Although Ede & Ravenscroft refuse to discuss their dealings with the club, there is still a photograph from 1925 hanging in the Oxford shop, which shows a bewildering number of influential people in the Bullingdon uniform. The shop also serves as a Bullingdon archive, though again is reticent to discuss this aspect of its business. According to one whistleblower, a room at the back of the shop contains a photographic treasure-trove dating back 80 years, revealing many former members who wish to keep their involvement a secret. The shop removed its pictures of current politicians in Bullingdon gear in 2015.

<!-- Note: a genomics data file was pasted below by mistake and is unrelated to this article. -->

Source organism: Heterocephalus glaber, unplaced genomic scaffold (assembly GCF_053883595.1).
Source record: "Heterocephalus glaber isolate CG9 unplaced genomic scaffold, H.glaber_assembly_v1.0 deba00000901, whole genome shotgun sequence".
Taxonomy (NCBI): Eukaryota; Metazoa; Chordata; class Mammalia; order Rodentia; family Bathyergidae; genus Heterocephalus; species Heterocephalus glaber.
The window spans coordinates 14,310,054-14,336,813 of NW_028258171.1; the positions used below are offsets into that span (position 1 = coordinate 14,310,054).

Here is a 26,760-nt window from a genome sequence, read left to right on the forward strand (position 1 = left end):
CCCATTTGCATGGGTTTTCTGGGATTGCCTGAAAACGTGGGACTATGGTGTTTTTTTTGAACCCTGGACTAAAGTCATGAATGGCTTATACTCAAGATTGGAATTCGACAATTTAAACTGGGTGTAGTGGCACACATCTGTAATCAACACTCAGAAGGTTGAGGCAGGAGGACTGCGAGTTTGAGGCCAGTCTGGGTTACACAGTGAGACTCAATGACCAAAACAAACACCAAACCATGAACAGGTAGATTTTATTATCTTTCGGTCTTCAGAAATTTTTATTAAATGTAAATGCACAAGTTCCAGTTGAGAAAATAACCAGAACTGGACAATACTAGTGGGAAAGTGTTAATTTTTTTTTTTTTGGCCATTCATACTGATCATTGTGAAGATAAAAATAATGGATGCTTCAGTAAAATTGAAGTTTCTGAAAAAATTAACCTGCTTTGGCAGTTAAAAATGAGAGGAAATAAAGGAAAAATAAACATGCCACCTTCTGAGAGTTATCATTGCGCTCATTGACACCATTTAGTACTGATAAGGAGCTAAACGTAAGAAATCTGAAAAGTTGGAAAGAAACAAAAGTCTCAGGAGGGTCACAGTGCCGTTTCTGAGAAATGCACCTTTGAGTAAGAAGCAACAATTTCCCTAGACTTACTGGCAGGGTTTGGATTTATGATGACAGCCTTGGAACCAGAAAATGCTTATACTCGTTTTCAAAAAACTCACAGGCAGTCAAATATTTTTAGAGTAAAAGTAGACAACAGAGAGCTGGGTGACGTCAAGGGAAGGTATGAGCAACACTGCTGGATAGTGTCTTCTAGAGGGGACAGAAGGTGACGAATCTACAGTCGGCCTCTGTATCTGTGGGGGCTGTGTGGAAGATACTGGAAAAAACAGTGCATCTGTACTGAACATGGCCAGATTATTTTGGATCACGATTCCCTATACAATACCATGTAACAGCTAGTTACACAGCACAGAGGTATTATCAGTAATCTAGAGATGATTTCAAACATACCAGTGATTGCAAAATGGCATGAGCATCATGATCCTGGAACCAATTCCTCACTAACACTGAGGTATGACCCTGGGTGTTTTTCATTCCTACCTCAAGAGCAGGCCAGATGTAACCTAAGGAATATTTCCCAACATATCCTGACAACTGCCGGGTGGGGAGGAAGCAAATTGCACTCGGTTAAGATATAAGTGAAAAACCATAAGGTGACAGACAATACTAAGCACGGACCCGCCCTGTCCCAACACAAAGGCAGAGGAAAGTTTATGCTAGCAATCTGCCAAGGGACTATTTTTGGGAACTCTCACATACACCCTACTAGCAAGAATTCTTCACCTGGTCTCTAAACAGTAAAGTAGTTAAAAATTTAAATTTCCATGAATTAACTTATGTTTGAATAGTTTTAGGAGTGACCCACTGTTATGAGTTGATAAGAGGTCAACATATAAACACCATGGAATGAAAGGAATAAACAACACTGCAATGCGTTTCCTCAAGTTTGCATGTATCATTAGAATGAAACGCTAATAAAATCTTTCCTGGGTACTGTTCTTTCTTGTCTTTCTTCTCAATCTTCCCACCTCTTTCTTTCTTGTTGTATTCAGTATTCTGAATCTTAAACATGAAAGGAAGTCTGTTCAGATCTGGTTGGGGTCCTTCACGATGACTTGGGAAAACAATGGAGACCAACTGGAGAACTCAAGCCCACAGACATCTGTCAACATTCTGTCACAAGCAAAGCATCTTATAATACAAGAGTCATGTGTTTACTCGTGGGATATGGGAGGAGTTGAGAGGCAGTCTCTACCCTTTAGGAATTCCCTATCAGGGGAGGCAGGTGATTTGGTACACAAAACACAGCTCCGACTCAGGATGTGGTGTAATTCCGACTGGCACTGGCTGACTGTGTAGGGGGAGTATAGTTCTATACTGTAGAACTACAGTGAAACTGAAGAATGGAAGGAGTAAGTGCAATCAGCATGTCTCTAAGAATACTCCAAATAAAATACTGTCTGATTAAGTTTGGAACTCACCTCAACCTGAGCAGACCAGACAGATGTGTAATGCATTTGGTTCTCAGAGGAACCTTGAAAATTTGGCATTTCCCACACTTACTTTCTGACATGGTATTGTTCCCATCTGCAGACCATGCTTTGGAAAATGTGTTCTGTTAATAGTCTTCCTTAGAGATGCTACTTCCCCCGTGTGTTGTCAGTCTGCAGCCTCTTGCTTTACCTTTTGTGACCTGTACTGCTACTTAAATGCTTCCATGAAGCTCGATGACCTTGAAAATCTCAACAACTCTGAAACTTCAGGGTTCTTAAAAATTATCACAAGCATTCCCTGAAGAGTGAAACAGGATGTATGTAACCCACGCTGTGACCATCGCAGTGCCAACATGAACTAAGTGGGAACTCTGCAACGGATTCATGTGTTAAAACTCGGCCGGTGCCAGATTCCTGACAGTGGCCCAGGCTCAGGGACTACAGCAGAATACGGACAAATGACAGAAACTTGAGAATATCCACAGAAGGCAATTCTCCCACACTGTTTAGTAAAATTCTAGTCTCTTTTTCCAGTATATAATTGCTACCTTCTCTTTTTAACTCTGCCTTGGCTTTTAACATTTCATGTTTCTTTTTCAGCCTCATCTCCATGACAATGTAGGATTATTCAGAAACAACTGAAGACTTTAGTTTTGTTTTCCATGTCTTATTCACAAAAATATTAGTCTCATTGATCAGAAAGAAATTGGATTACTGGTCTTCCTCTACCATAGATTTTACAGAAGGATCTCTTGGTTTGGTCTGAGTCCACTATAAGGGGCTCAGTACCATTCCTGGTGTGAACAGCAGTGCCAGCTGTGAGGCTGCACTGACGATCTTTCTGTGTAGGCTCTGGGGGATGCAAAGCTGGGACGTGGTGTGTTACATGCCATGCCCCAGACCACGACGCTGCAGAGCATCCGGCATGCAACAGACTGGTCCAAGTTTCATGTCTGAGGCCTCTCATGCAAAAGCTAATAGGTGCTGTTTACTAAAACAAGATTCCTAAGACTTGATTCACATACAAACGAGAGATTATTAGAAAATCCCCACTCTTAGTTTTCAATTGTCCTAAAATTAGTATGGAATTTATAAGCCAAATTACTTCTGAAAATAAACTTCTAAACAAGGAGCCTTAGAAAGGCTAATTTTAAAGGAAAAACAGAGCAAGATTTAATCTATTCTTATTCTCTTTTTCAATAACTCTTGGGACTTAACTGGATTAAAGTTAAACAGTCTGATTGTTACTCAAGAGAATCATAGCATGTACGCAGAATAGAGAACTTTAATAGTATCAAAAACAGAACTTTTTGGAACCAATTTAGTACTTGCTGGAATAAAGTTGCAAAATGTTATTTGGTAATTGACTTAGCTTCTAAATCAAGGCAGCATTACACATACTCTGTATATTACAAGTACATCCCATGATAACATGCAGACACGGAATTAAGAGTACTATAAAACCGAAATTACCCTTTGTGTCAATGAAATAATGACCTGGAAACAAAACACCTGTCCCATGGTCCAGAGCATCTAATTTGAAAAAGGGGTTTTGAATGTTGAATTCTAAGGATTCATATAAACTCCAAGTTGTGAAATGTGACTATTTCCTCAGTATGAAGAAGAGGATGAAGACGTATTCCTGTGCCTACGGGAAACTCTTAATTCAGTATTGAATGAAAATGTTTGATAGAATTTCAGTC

It may come as a surprise that the Bullingdon, a supposedly-secret society subject to an omertà policy, has a designated outfit (and even a blue-and-white tie for less-official events) that openly reveals its members, but it seems content so long as its indiscretions are not revealed to the public. In the age of social media, the club’s clandestine aspirations are becoming harder to maintain. In February 2018, members of the club were videoed being kicked out of an Oxford University Conservative Association party. Although not wearing the official outfit, the chants of ‘Buller, Buller, Buller’ made this a non-issue.